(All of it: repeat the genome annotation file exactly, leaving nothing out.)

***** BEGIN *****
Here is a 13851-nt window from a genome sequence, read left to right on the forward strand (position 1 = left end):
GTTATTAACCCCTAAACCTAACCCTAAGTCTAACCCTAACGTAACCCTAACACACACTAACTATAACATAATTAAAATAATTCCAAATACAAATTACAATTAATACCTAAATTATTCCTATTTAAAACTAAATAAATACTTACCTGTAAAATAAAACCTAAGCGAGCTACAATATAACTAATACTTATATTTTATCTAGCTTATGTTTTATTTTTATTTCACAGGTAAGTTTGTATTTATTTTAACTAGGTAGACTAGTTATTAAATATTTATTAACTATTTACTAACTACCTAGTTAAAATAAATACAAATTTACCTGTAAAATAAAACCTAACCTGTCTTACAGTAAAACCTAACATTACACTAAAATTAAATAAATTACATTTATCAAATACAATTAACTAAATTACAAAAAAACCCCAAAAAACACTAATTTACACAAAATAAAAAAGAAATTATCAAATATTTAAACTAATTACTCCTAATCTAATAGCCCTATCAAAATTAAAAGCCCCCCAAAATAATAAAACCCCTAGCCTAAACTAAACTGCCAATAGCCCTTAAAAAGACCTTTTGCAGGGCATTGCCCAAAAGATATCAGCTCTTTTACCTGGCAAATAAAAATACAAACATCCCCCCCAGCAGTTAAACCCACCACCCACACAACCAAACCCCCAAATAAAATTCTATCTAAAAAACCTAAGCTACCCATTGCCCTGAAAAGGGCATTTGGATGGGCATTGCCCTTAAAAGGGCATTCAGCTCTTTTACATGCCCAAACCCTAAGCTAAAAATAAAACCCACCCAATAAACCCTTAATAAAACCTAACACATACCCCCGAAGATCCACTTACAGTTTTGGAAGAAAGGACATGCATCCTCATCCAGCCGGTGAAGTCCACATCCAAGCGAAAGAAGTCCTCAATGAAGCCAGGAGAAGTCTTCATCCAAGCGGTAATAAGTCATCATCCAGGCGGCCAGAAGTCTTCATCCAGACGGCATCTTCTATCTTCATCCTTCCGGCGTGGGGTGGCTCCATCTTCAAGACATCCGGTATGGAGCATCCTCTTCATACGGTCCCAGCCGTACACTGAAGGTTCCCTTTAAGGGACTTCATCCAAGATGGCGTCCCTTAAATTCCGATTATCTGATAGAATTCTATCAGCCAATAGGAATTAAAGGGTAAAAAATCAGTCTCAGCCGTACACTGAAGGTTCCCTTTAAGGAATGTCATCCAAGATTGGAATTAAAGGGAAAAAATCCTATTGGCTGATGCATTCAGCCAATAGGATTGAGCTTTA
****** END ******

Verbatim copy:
Here is a 13851-nt window from a genome sequence, read left to right on the forward strand (position 1 = left end):
GTTATTAACCCCTAAACCTAACCCTAAGTCTAACCCTAACGTAACCCTAACACACACTAACTATAACATAATTAAAATAATTCCAAATACAAATTACAATTAATACCTAAATTATTCCTATTTAAAACTAAATAAATACTTACCTGTAAAATAAAACCTAAGCGAGCTACAATATAACTAATACTTATATTTTATCTAGCTTATGTTTTATTTTTATTTCACAGGTAAGTTTGTATTTATTTTAACTAGGTAGACTAGTTATTAAATATTTATTAACTATTTACTAACTACCTAGTTAAAATAAATACAAATTTACCTGTAAAATAAAACCTAACCTGTCTTACAGTAAAACCTAACATTACACTAAAATTAAATAAATTACATTTATCAAATACAATTAACTAAATTACAAAAAAACCCCAAAAAACACTAATTTACACAAAATAAAAAAGAAATTATCAAATATTTAAACTAATTACTCCTAATCTAATAGCCCTATCAAAATTAAAAGCCCCCCAAAATAATAAAACCCCTAGCCTAAACTAAACTGCCAATAGCCCTTAAAAAGACCTTTTGCAGGGCATTGCCCAAAAGATATCAGCTCTTTTACCTGGCAAATAAAAATACAAACATCCCCCCCAGCAGTTAAACCCACCACCCACACAACCAAACCCCCAAATAAAATTCTATCTAAAAAACCTAAGCTACCCATTGCCCTGAAAAGGGCATTTGGATGGGCATTGCCCTTAAAAGGGCATTCAGCTCTTTTACATGCCCAAACCCTAAGCTAAAAATAAAACCCACCCAATAAACCCTTAATAAAACCTAACACATACCCCCGAAGATCCACTTACAGTTTTGGAAGAAAGGACATGCATCCTCATCCAGCCGGTGAAGTCCACATCCAAGCGAAAGAAGTCCTCAATGAAGCCAGGAGAAGTCTTCATCCAAGCGGTAATAAGTCATCATCCAGGCGGCCAGAAGTCTTCATCCAGACGGCATCTTCTATCTTCATCCTTCCGGCGTGGGGTGGCTCCATCTTCAAGACATCCGGTATGGAGCATCCTCTTCATACGGTCCCAGCCGTACACTGAAGGTTCCCTTTAAGGGACTTCATCCAAGATGGCGTCCCTTAAATTCCGATTATCTGATAGAATTCTATCAGCCAATAGGAATTAAAGGGTAAAAAATCAGTCTCAGCCGTACACTGAAGGTTCCCTTTAAGGAATGTCATCCAAGATTGGAATTAAAGGGAAAAAATCCTATTGGCTGATGCATTCAGCCAATAGGATTGAGCTTTA